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Explaining Intel’s 10th Generation H Series Core Processors

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Explaining Intel's 10th Generation H Series Core Processors

As previously reported, Intel announced the 10th generation H series 6 Core processor on April 2.  In this article, I’ll be explaining the 10th Generation H Series processor of Intel. The content of the explanation itself is not particularly new, and it is merely improved.

However, some additional answers were given at the time of Q & A in a meeting. First of all, here is the “Partial Unlock” of Core i7-10850H, but it is said that although the performance can be changed, it can not be increased indefinitely, which means that there is a restriction.

However, unlike Desktop where it is easy to change the cooling method by yourself, it is usually challenging to improve the cooling process for notebooks, so considering that it is Partial also if you think so I feel like there is no problem at all.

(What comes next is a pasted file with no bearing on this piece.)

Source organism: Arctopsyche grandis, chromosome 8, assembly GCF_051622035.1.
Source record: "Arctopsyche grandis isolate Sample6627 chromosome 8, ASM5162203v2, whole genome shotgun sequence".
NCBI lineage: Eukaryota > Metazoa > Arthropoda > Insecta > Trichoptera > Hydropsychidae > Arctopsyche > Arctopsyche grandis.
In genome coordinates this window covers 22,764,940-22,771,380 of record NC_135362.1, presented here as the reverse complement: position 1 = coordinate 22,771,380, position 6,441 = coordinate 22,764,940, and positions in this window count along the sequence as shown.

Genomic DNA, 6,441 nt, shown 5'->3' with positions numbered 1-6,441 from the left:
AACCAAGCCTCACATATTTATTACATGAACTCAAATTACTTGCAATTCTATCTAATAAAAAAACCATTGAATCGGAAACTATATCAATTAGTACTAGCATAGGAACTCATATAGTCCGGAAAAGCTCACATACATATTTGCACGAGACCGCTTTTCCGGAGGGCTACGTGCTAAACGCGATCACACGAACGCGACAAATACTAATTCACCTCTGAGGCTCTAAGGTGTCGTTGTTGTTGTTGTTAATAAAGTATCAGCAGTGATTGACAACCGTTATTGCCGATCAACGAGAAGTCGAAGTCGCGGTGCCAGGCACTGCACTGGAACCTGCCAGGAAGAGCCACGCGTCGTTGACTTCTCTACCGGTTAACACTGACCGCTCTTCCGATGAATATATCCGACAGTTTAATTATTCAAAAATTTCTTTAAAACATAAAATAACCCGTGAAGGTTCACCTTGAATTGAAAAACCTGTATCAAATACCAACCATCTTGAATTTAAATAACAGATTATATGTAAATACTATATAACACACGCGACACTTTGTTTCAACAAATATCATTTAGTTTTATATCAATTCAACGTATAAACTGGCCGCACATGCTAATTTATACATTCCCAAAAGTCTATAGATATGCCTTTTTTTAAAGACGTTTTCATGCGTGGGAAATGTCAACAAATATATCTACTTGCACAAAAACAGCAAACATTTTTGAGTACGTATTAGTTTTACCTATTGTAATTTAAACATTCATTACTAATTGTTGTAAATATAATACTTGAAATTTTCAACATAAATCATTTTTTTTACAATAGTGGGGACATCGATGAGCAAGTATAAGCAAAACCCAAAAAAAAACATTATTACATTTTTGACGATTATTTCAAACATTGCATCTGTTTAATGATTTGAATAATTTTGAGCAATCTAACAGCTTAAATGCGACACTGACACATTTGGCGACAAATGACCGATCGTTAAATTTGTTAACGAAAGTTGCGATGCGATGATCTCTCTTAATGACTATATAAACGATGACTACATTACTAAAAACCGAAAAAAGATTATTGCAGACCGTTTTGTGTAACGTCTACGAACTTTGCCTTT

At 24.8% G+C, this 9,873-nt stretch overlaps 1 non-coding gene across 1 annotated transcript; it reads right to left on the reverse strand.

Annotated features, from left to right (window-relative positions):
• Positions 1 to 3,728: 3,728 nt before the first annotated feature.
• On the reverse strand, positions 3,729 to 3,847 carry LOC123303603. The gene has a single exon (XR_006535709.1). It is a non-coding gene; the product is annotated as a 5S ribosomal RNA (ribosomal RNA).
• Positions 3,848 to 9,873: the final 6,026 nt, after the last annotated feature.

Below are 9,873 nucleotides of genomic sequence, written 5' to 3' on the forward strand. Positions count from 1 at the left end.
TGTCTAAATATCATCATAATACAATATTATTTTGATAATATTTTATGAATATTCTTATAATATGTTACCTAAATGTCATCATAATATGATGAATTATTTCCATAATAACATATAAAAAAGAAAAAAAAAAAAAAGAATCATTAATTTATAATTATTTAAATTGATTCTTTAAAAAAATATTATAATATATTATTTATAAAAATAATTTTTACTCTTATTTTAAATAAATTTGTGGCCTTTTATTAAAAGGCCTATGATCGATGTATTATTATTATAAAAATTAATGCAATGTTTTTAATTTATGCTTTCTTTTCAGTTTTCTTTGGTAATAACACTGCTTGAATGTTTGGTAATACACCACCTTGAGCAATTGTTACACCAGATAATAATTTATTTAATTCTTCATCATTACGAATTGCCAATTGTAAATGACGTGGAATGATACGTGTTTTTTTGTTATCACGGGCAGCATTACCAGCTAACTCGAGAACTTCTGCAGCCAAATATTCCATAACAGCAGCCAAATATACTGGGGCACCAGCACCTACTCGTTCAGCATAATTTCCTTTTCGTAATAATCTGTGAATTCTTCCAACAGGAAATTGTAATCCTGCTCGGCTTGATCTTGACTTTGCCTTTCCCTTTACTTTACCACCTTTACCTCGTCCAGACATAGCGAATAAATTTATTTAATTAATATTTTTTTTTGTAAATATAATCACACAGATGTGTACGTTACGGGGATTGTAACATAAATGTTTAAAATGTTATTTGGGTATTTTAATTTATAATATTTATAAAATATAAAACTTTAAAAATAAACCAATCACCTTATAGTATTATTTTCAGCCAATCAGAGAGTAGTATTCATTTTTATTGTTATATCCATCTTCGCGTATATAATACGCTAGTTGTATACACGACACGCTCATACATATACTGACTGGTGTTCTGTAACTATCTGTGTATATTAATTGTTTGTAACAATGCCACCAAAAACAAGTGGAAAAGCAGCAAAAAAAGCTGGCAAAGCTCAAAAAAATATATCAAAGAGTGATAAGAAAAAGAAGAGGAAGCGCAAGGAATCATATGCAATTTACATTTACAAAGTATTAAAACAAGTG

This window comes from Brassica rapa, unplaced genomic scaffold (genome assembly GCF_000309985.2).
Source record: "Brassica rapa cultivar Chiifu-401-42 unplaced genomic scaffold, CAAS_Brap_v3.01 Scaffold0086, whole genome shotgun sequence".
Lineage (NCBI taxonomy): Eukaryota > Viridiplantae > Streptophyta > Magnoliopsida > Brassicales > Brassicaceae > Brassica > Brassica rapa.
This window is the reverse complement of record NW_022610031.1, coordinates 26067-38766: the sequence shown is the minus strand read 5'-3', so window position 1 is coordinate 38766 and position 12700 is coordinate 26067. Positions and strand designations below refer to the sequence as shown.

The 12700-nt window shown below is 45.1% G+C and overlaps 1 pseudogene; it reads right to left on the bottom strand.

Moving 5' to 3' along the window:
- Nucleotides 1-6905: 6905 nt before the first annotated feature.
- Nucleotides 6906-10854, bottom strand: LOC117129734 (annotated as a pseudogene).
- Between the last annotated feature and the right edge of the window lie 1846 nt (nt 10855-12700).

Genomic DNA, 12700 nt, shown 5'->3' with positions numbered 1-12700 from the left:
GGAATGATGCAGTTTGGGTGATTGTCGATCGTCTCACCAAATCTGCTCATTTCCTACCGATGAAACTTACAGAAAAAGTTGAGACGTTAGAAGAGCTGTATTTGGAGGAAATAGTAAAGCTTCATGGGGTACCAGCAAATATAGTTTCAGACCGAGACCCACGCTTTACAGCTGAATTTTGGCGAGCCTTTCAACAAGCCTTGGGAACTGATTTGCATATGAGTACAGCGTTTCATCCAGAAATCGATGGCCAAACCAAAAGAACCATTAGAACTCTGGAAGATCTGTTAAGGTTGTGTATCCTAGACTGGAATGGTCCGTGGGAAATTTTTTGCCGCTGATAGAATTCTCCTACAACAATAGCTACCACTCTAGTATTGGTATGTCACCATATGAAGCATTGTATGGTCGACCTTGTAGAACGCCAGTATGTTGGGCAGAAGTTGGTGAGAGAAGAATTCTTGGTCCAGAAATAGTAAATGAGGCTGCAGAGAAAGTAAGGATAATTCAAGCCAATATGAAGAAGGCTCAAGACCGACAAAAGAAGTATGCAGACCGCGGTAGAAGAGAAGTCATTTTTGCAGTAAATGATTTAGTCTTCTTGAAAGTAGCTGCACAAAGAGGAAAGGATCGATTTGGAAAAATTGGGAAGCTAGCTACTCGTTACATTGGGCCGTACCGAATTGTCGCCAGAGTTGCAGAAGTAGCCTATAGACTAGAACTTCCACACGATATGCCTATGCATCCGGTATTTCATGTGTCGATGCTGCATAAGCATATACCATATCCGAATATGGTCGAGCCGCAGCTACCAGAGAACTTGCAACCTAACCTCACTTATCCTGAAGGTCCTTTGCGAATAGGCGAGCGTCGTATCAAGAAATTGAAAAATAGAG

Explaining Intel's 10th Generation H Series Core Processors

Besides the Cooling system is built-in GPU, 10th Generation H Series is still coming with Intel UHD Graphics. The reason is, as I wrote in the previous article, because “It is common to combine Discrete Graphics for H series notes,”

  • Use Hybrid Graphics
  • Use Intel Media Encoder

The usage model was assumed, so it was offered as an H series with a GPU instead of an HF series without a GPU.

Explaining Intel's 10th Generation H Series Core Processors

What is the performance of the 10th Gen H series? Let’s compare it with the 9th Generation. When comparing the 9th generation Core i7-9850H and the 10th generation Core i7-10875H, the Base Frequency dropped from 2.6 GHz to 2.3 GHz, but instead, Max Turbo was 4.6 GHz to 5.1 GHz This alone is a 10% improvement in operating frequency.

However, the effect of the increase in the number of cores from 6 to 8 seems to be higher, and even if we consider Base Frequency, 2.6 GHz × 6: 2.3 GHz × 8 = 1.18: 18% performance increase will be gained. In this regard, it is interesting to see how Intel will improve performance in the future.

Explaining Intel's 10th Generation H Series Core Processors

That’s it for the story; there are minor improvements, but it seems that it is not as big as you expected. Comet Lake is almost a Coffee Lake or an 8-core Coffee Lake in the first place we can call it Coffee Lake +, and Comet Lake is just like Coffee Lake ++.

Simon is an online marketer and a technocrat by heart. He loves to share his views on the latest events in the tech world and his personal experiences associated with gadgets here at Point Insider. You can connect with him at [email protected]

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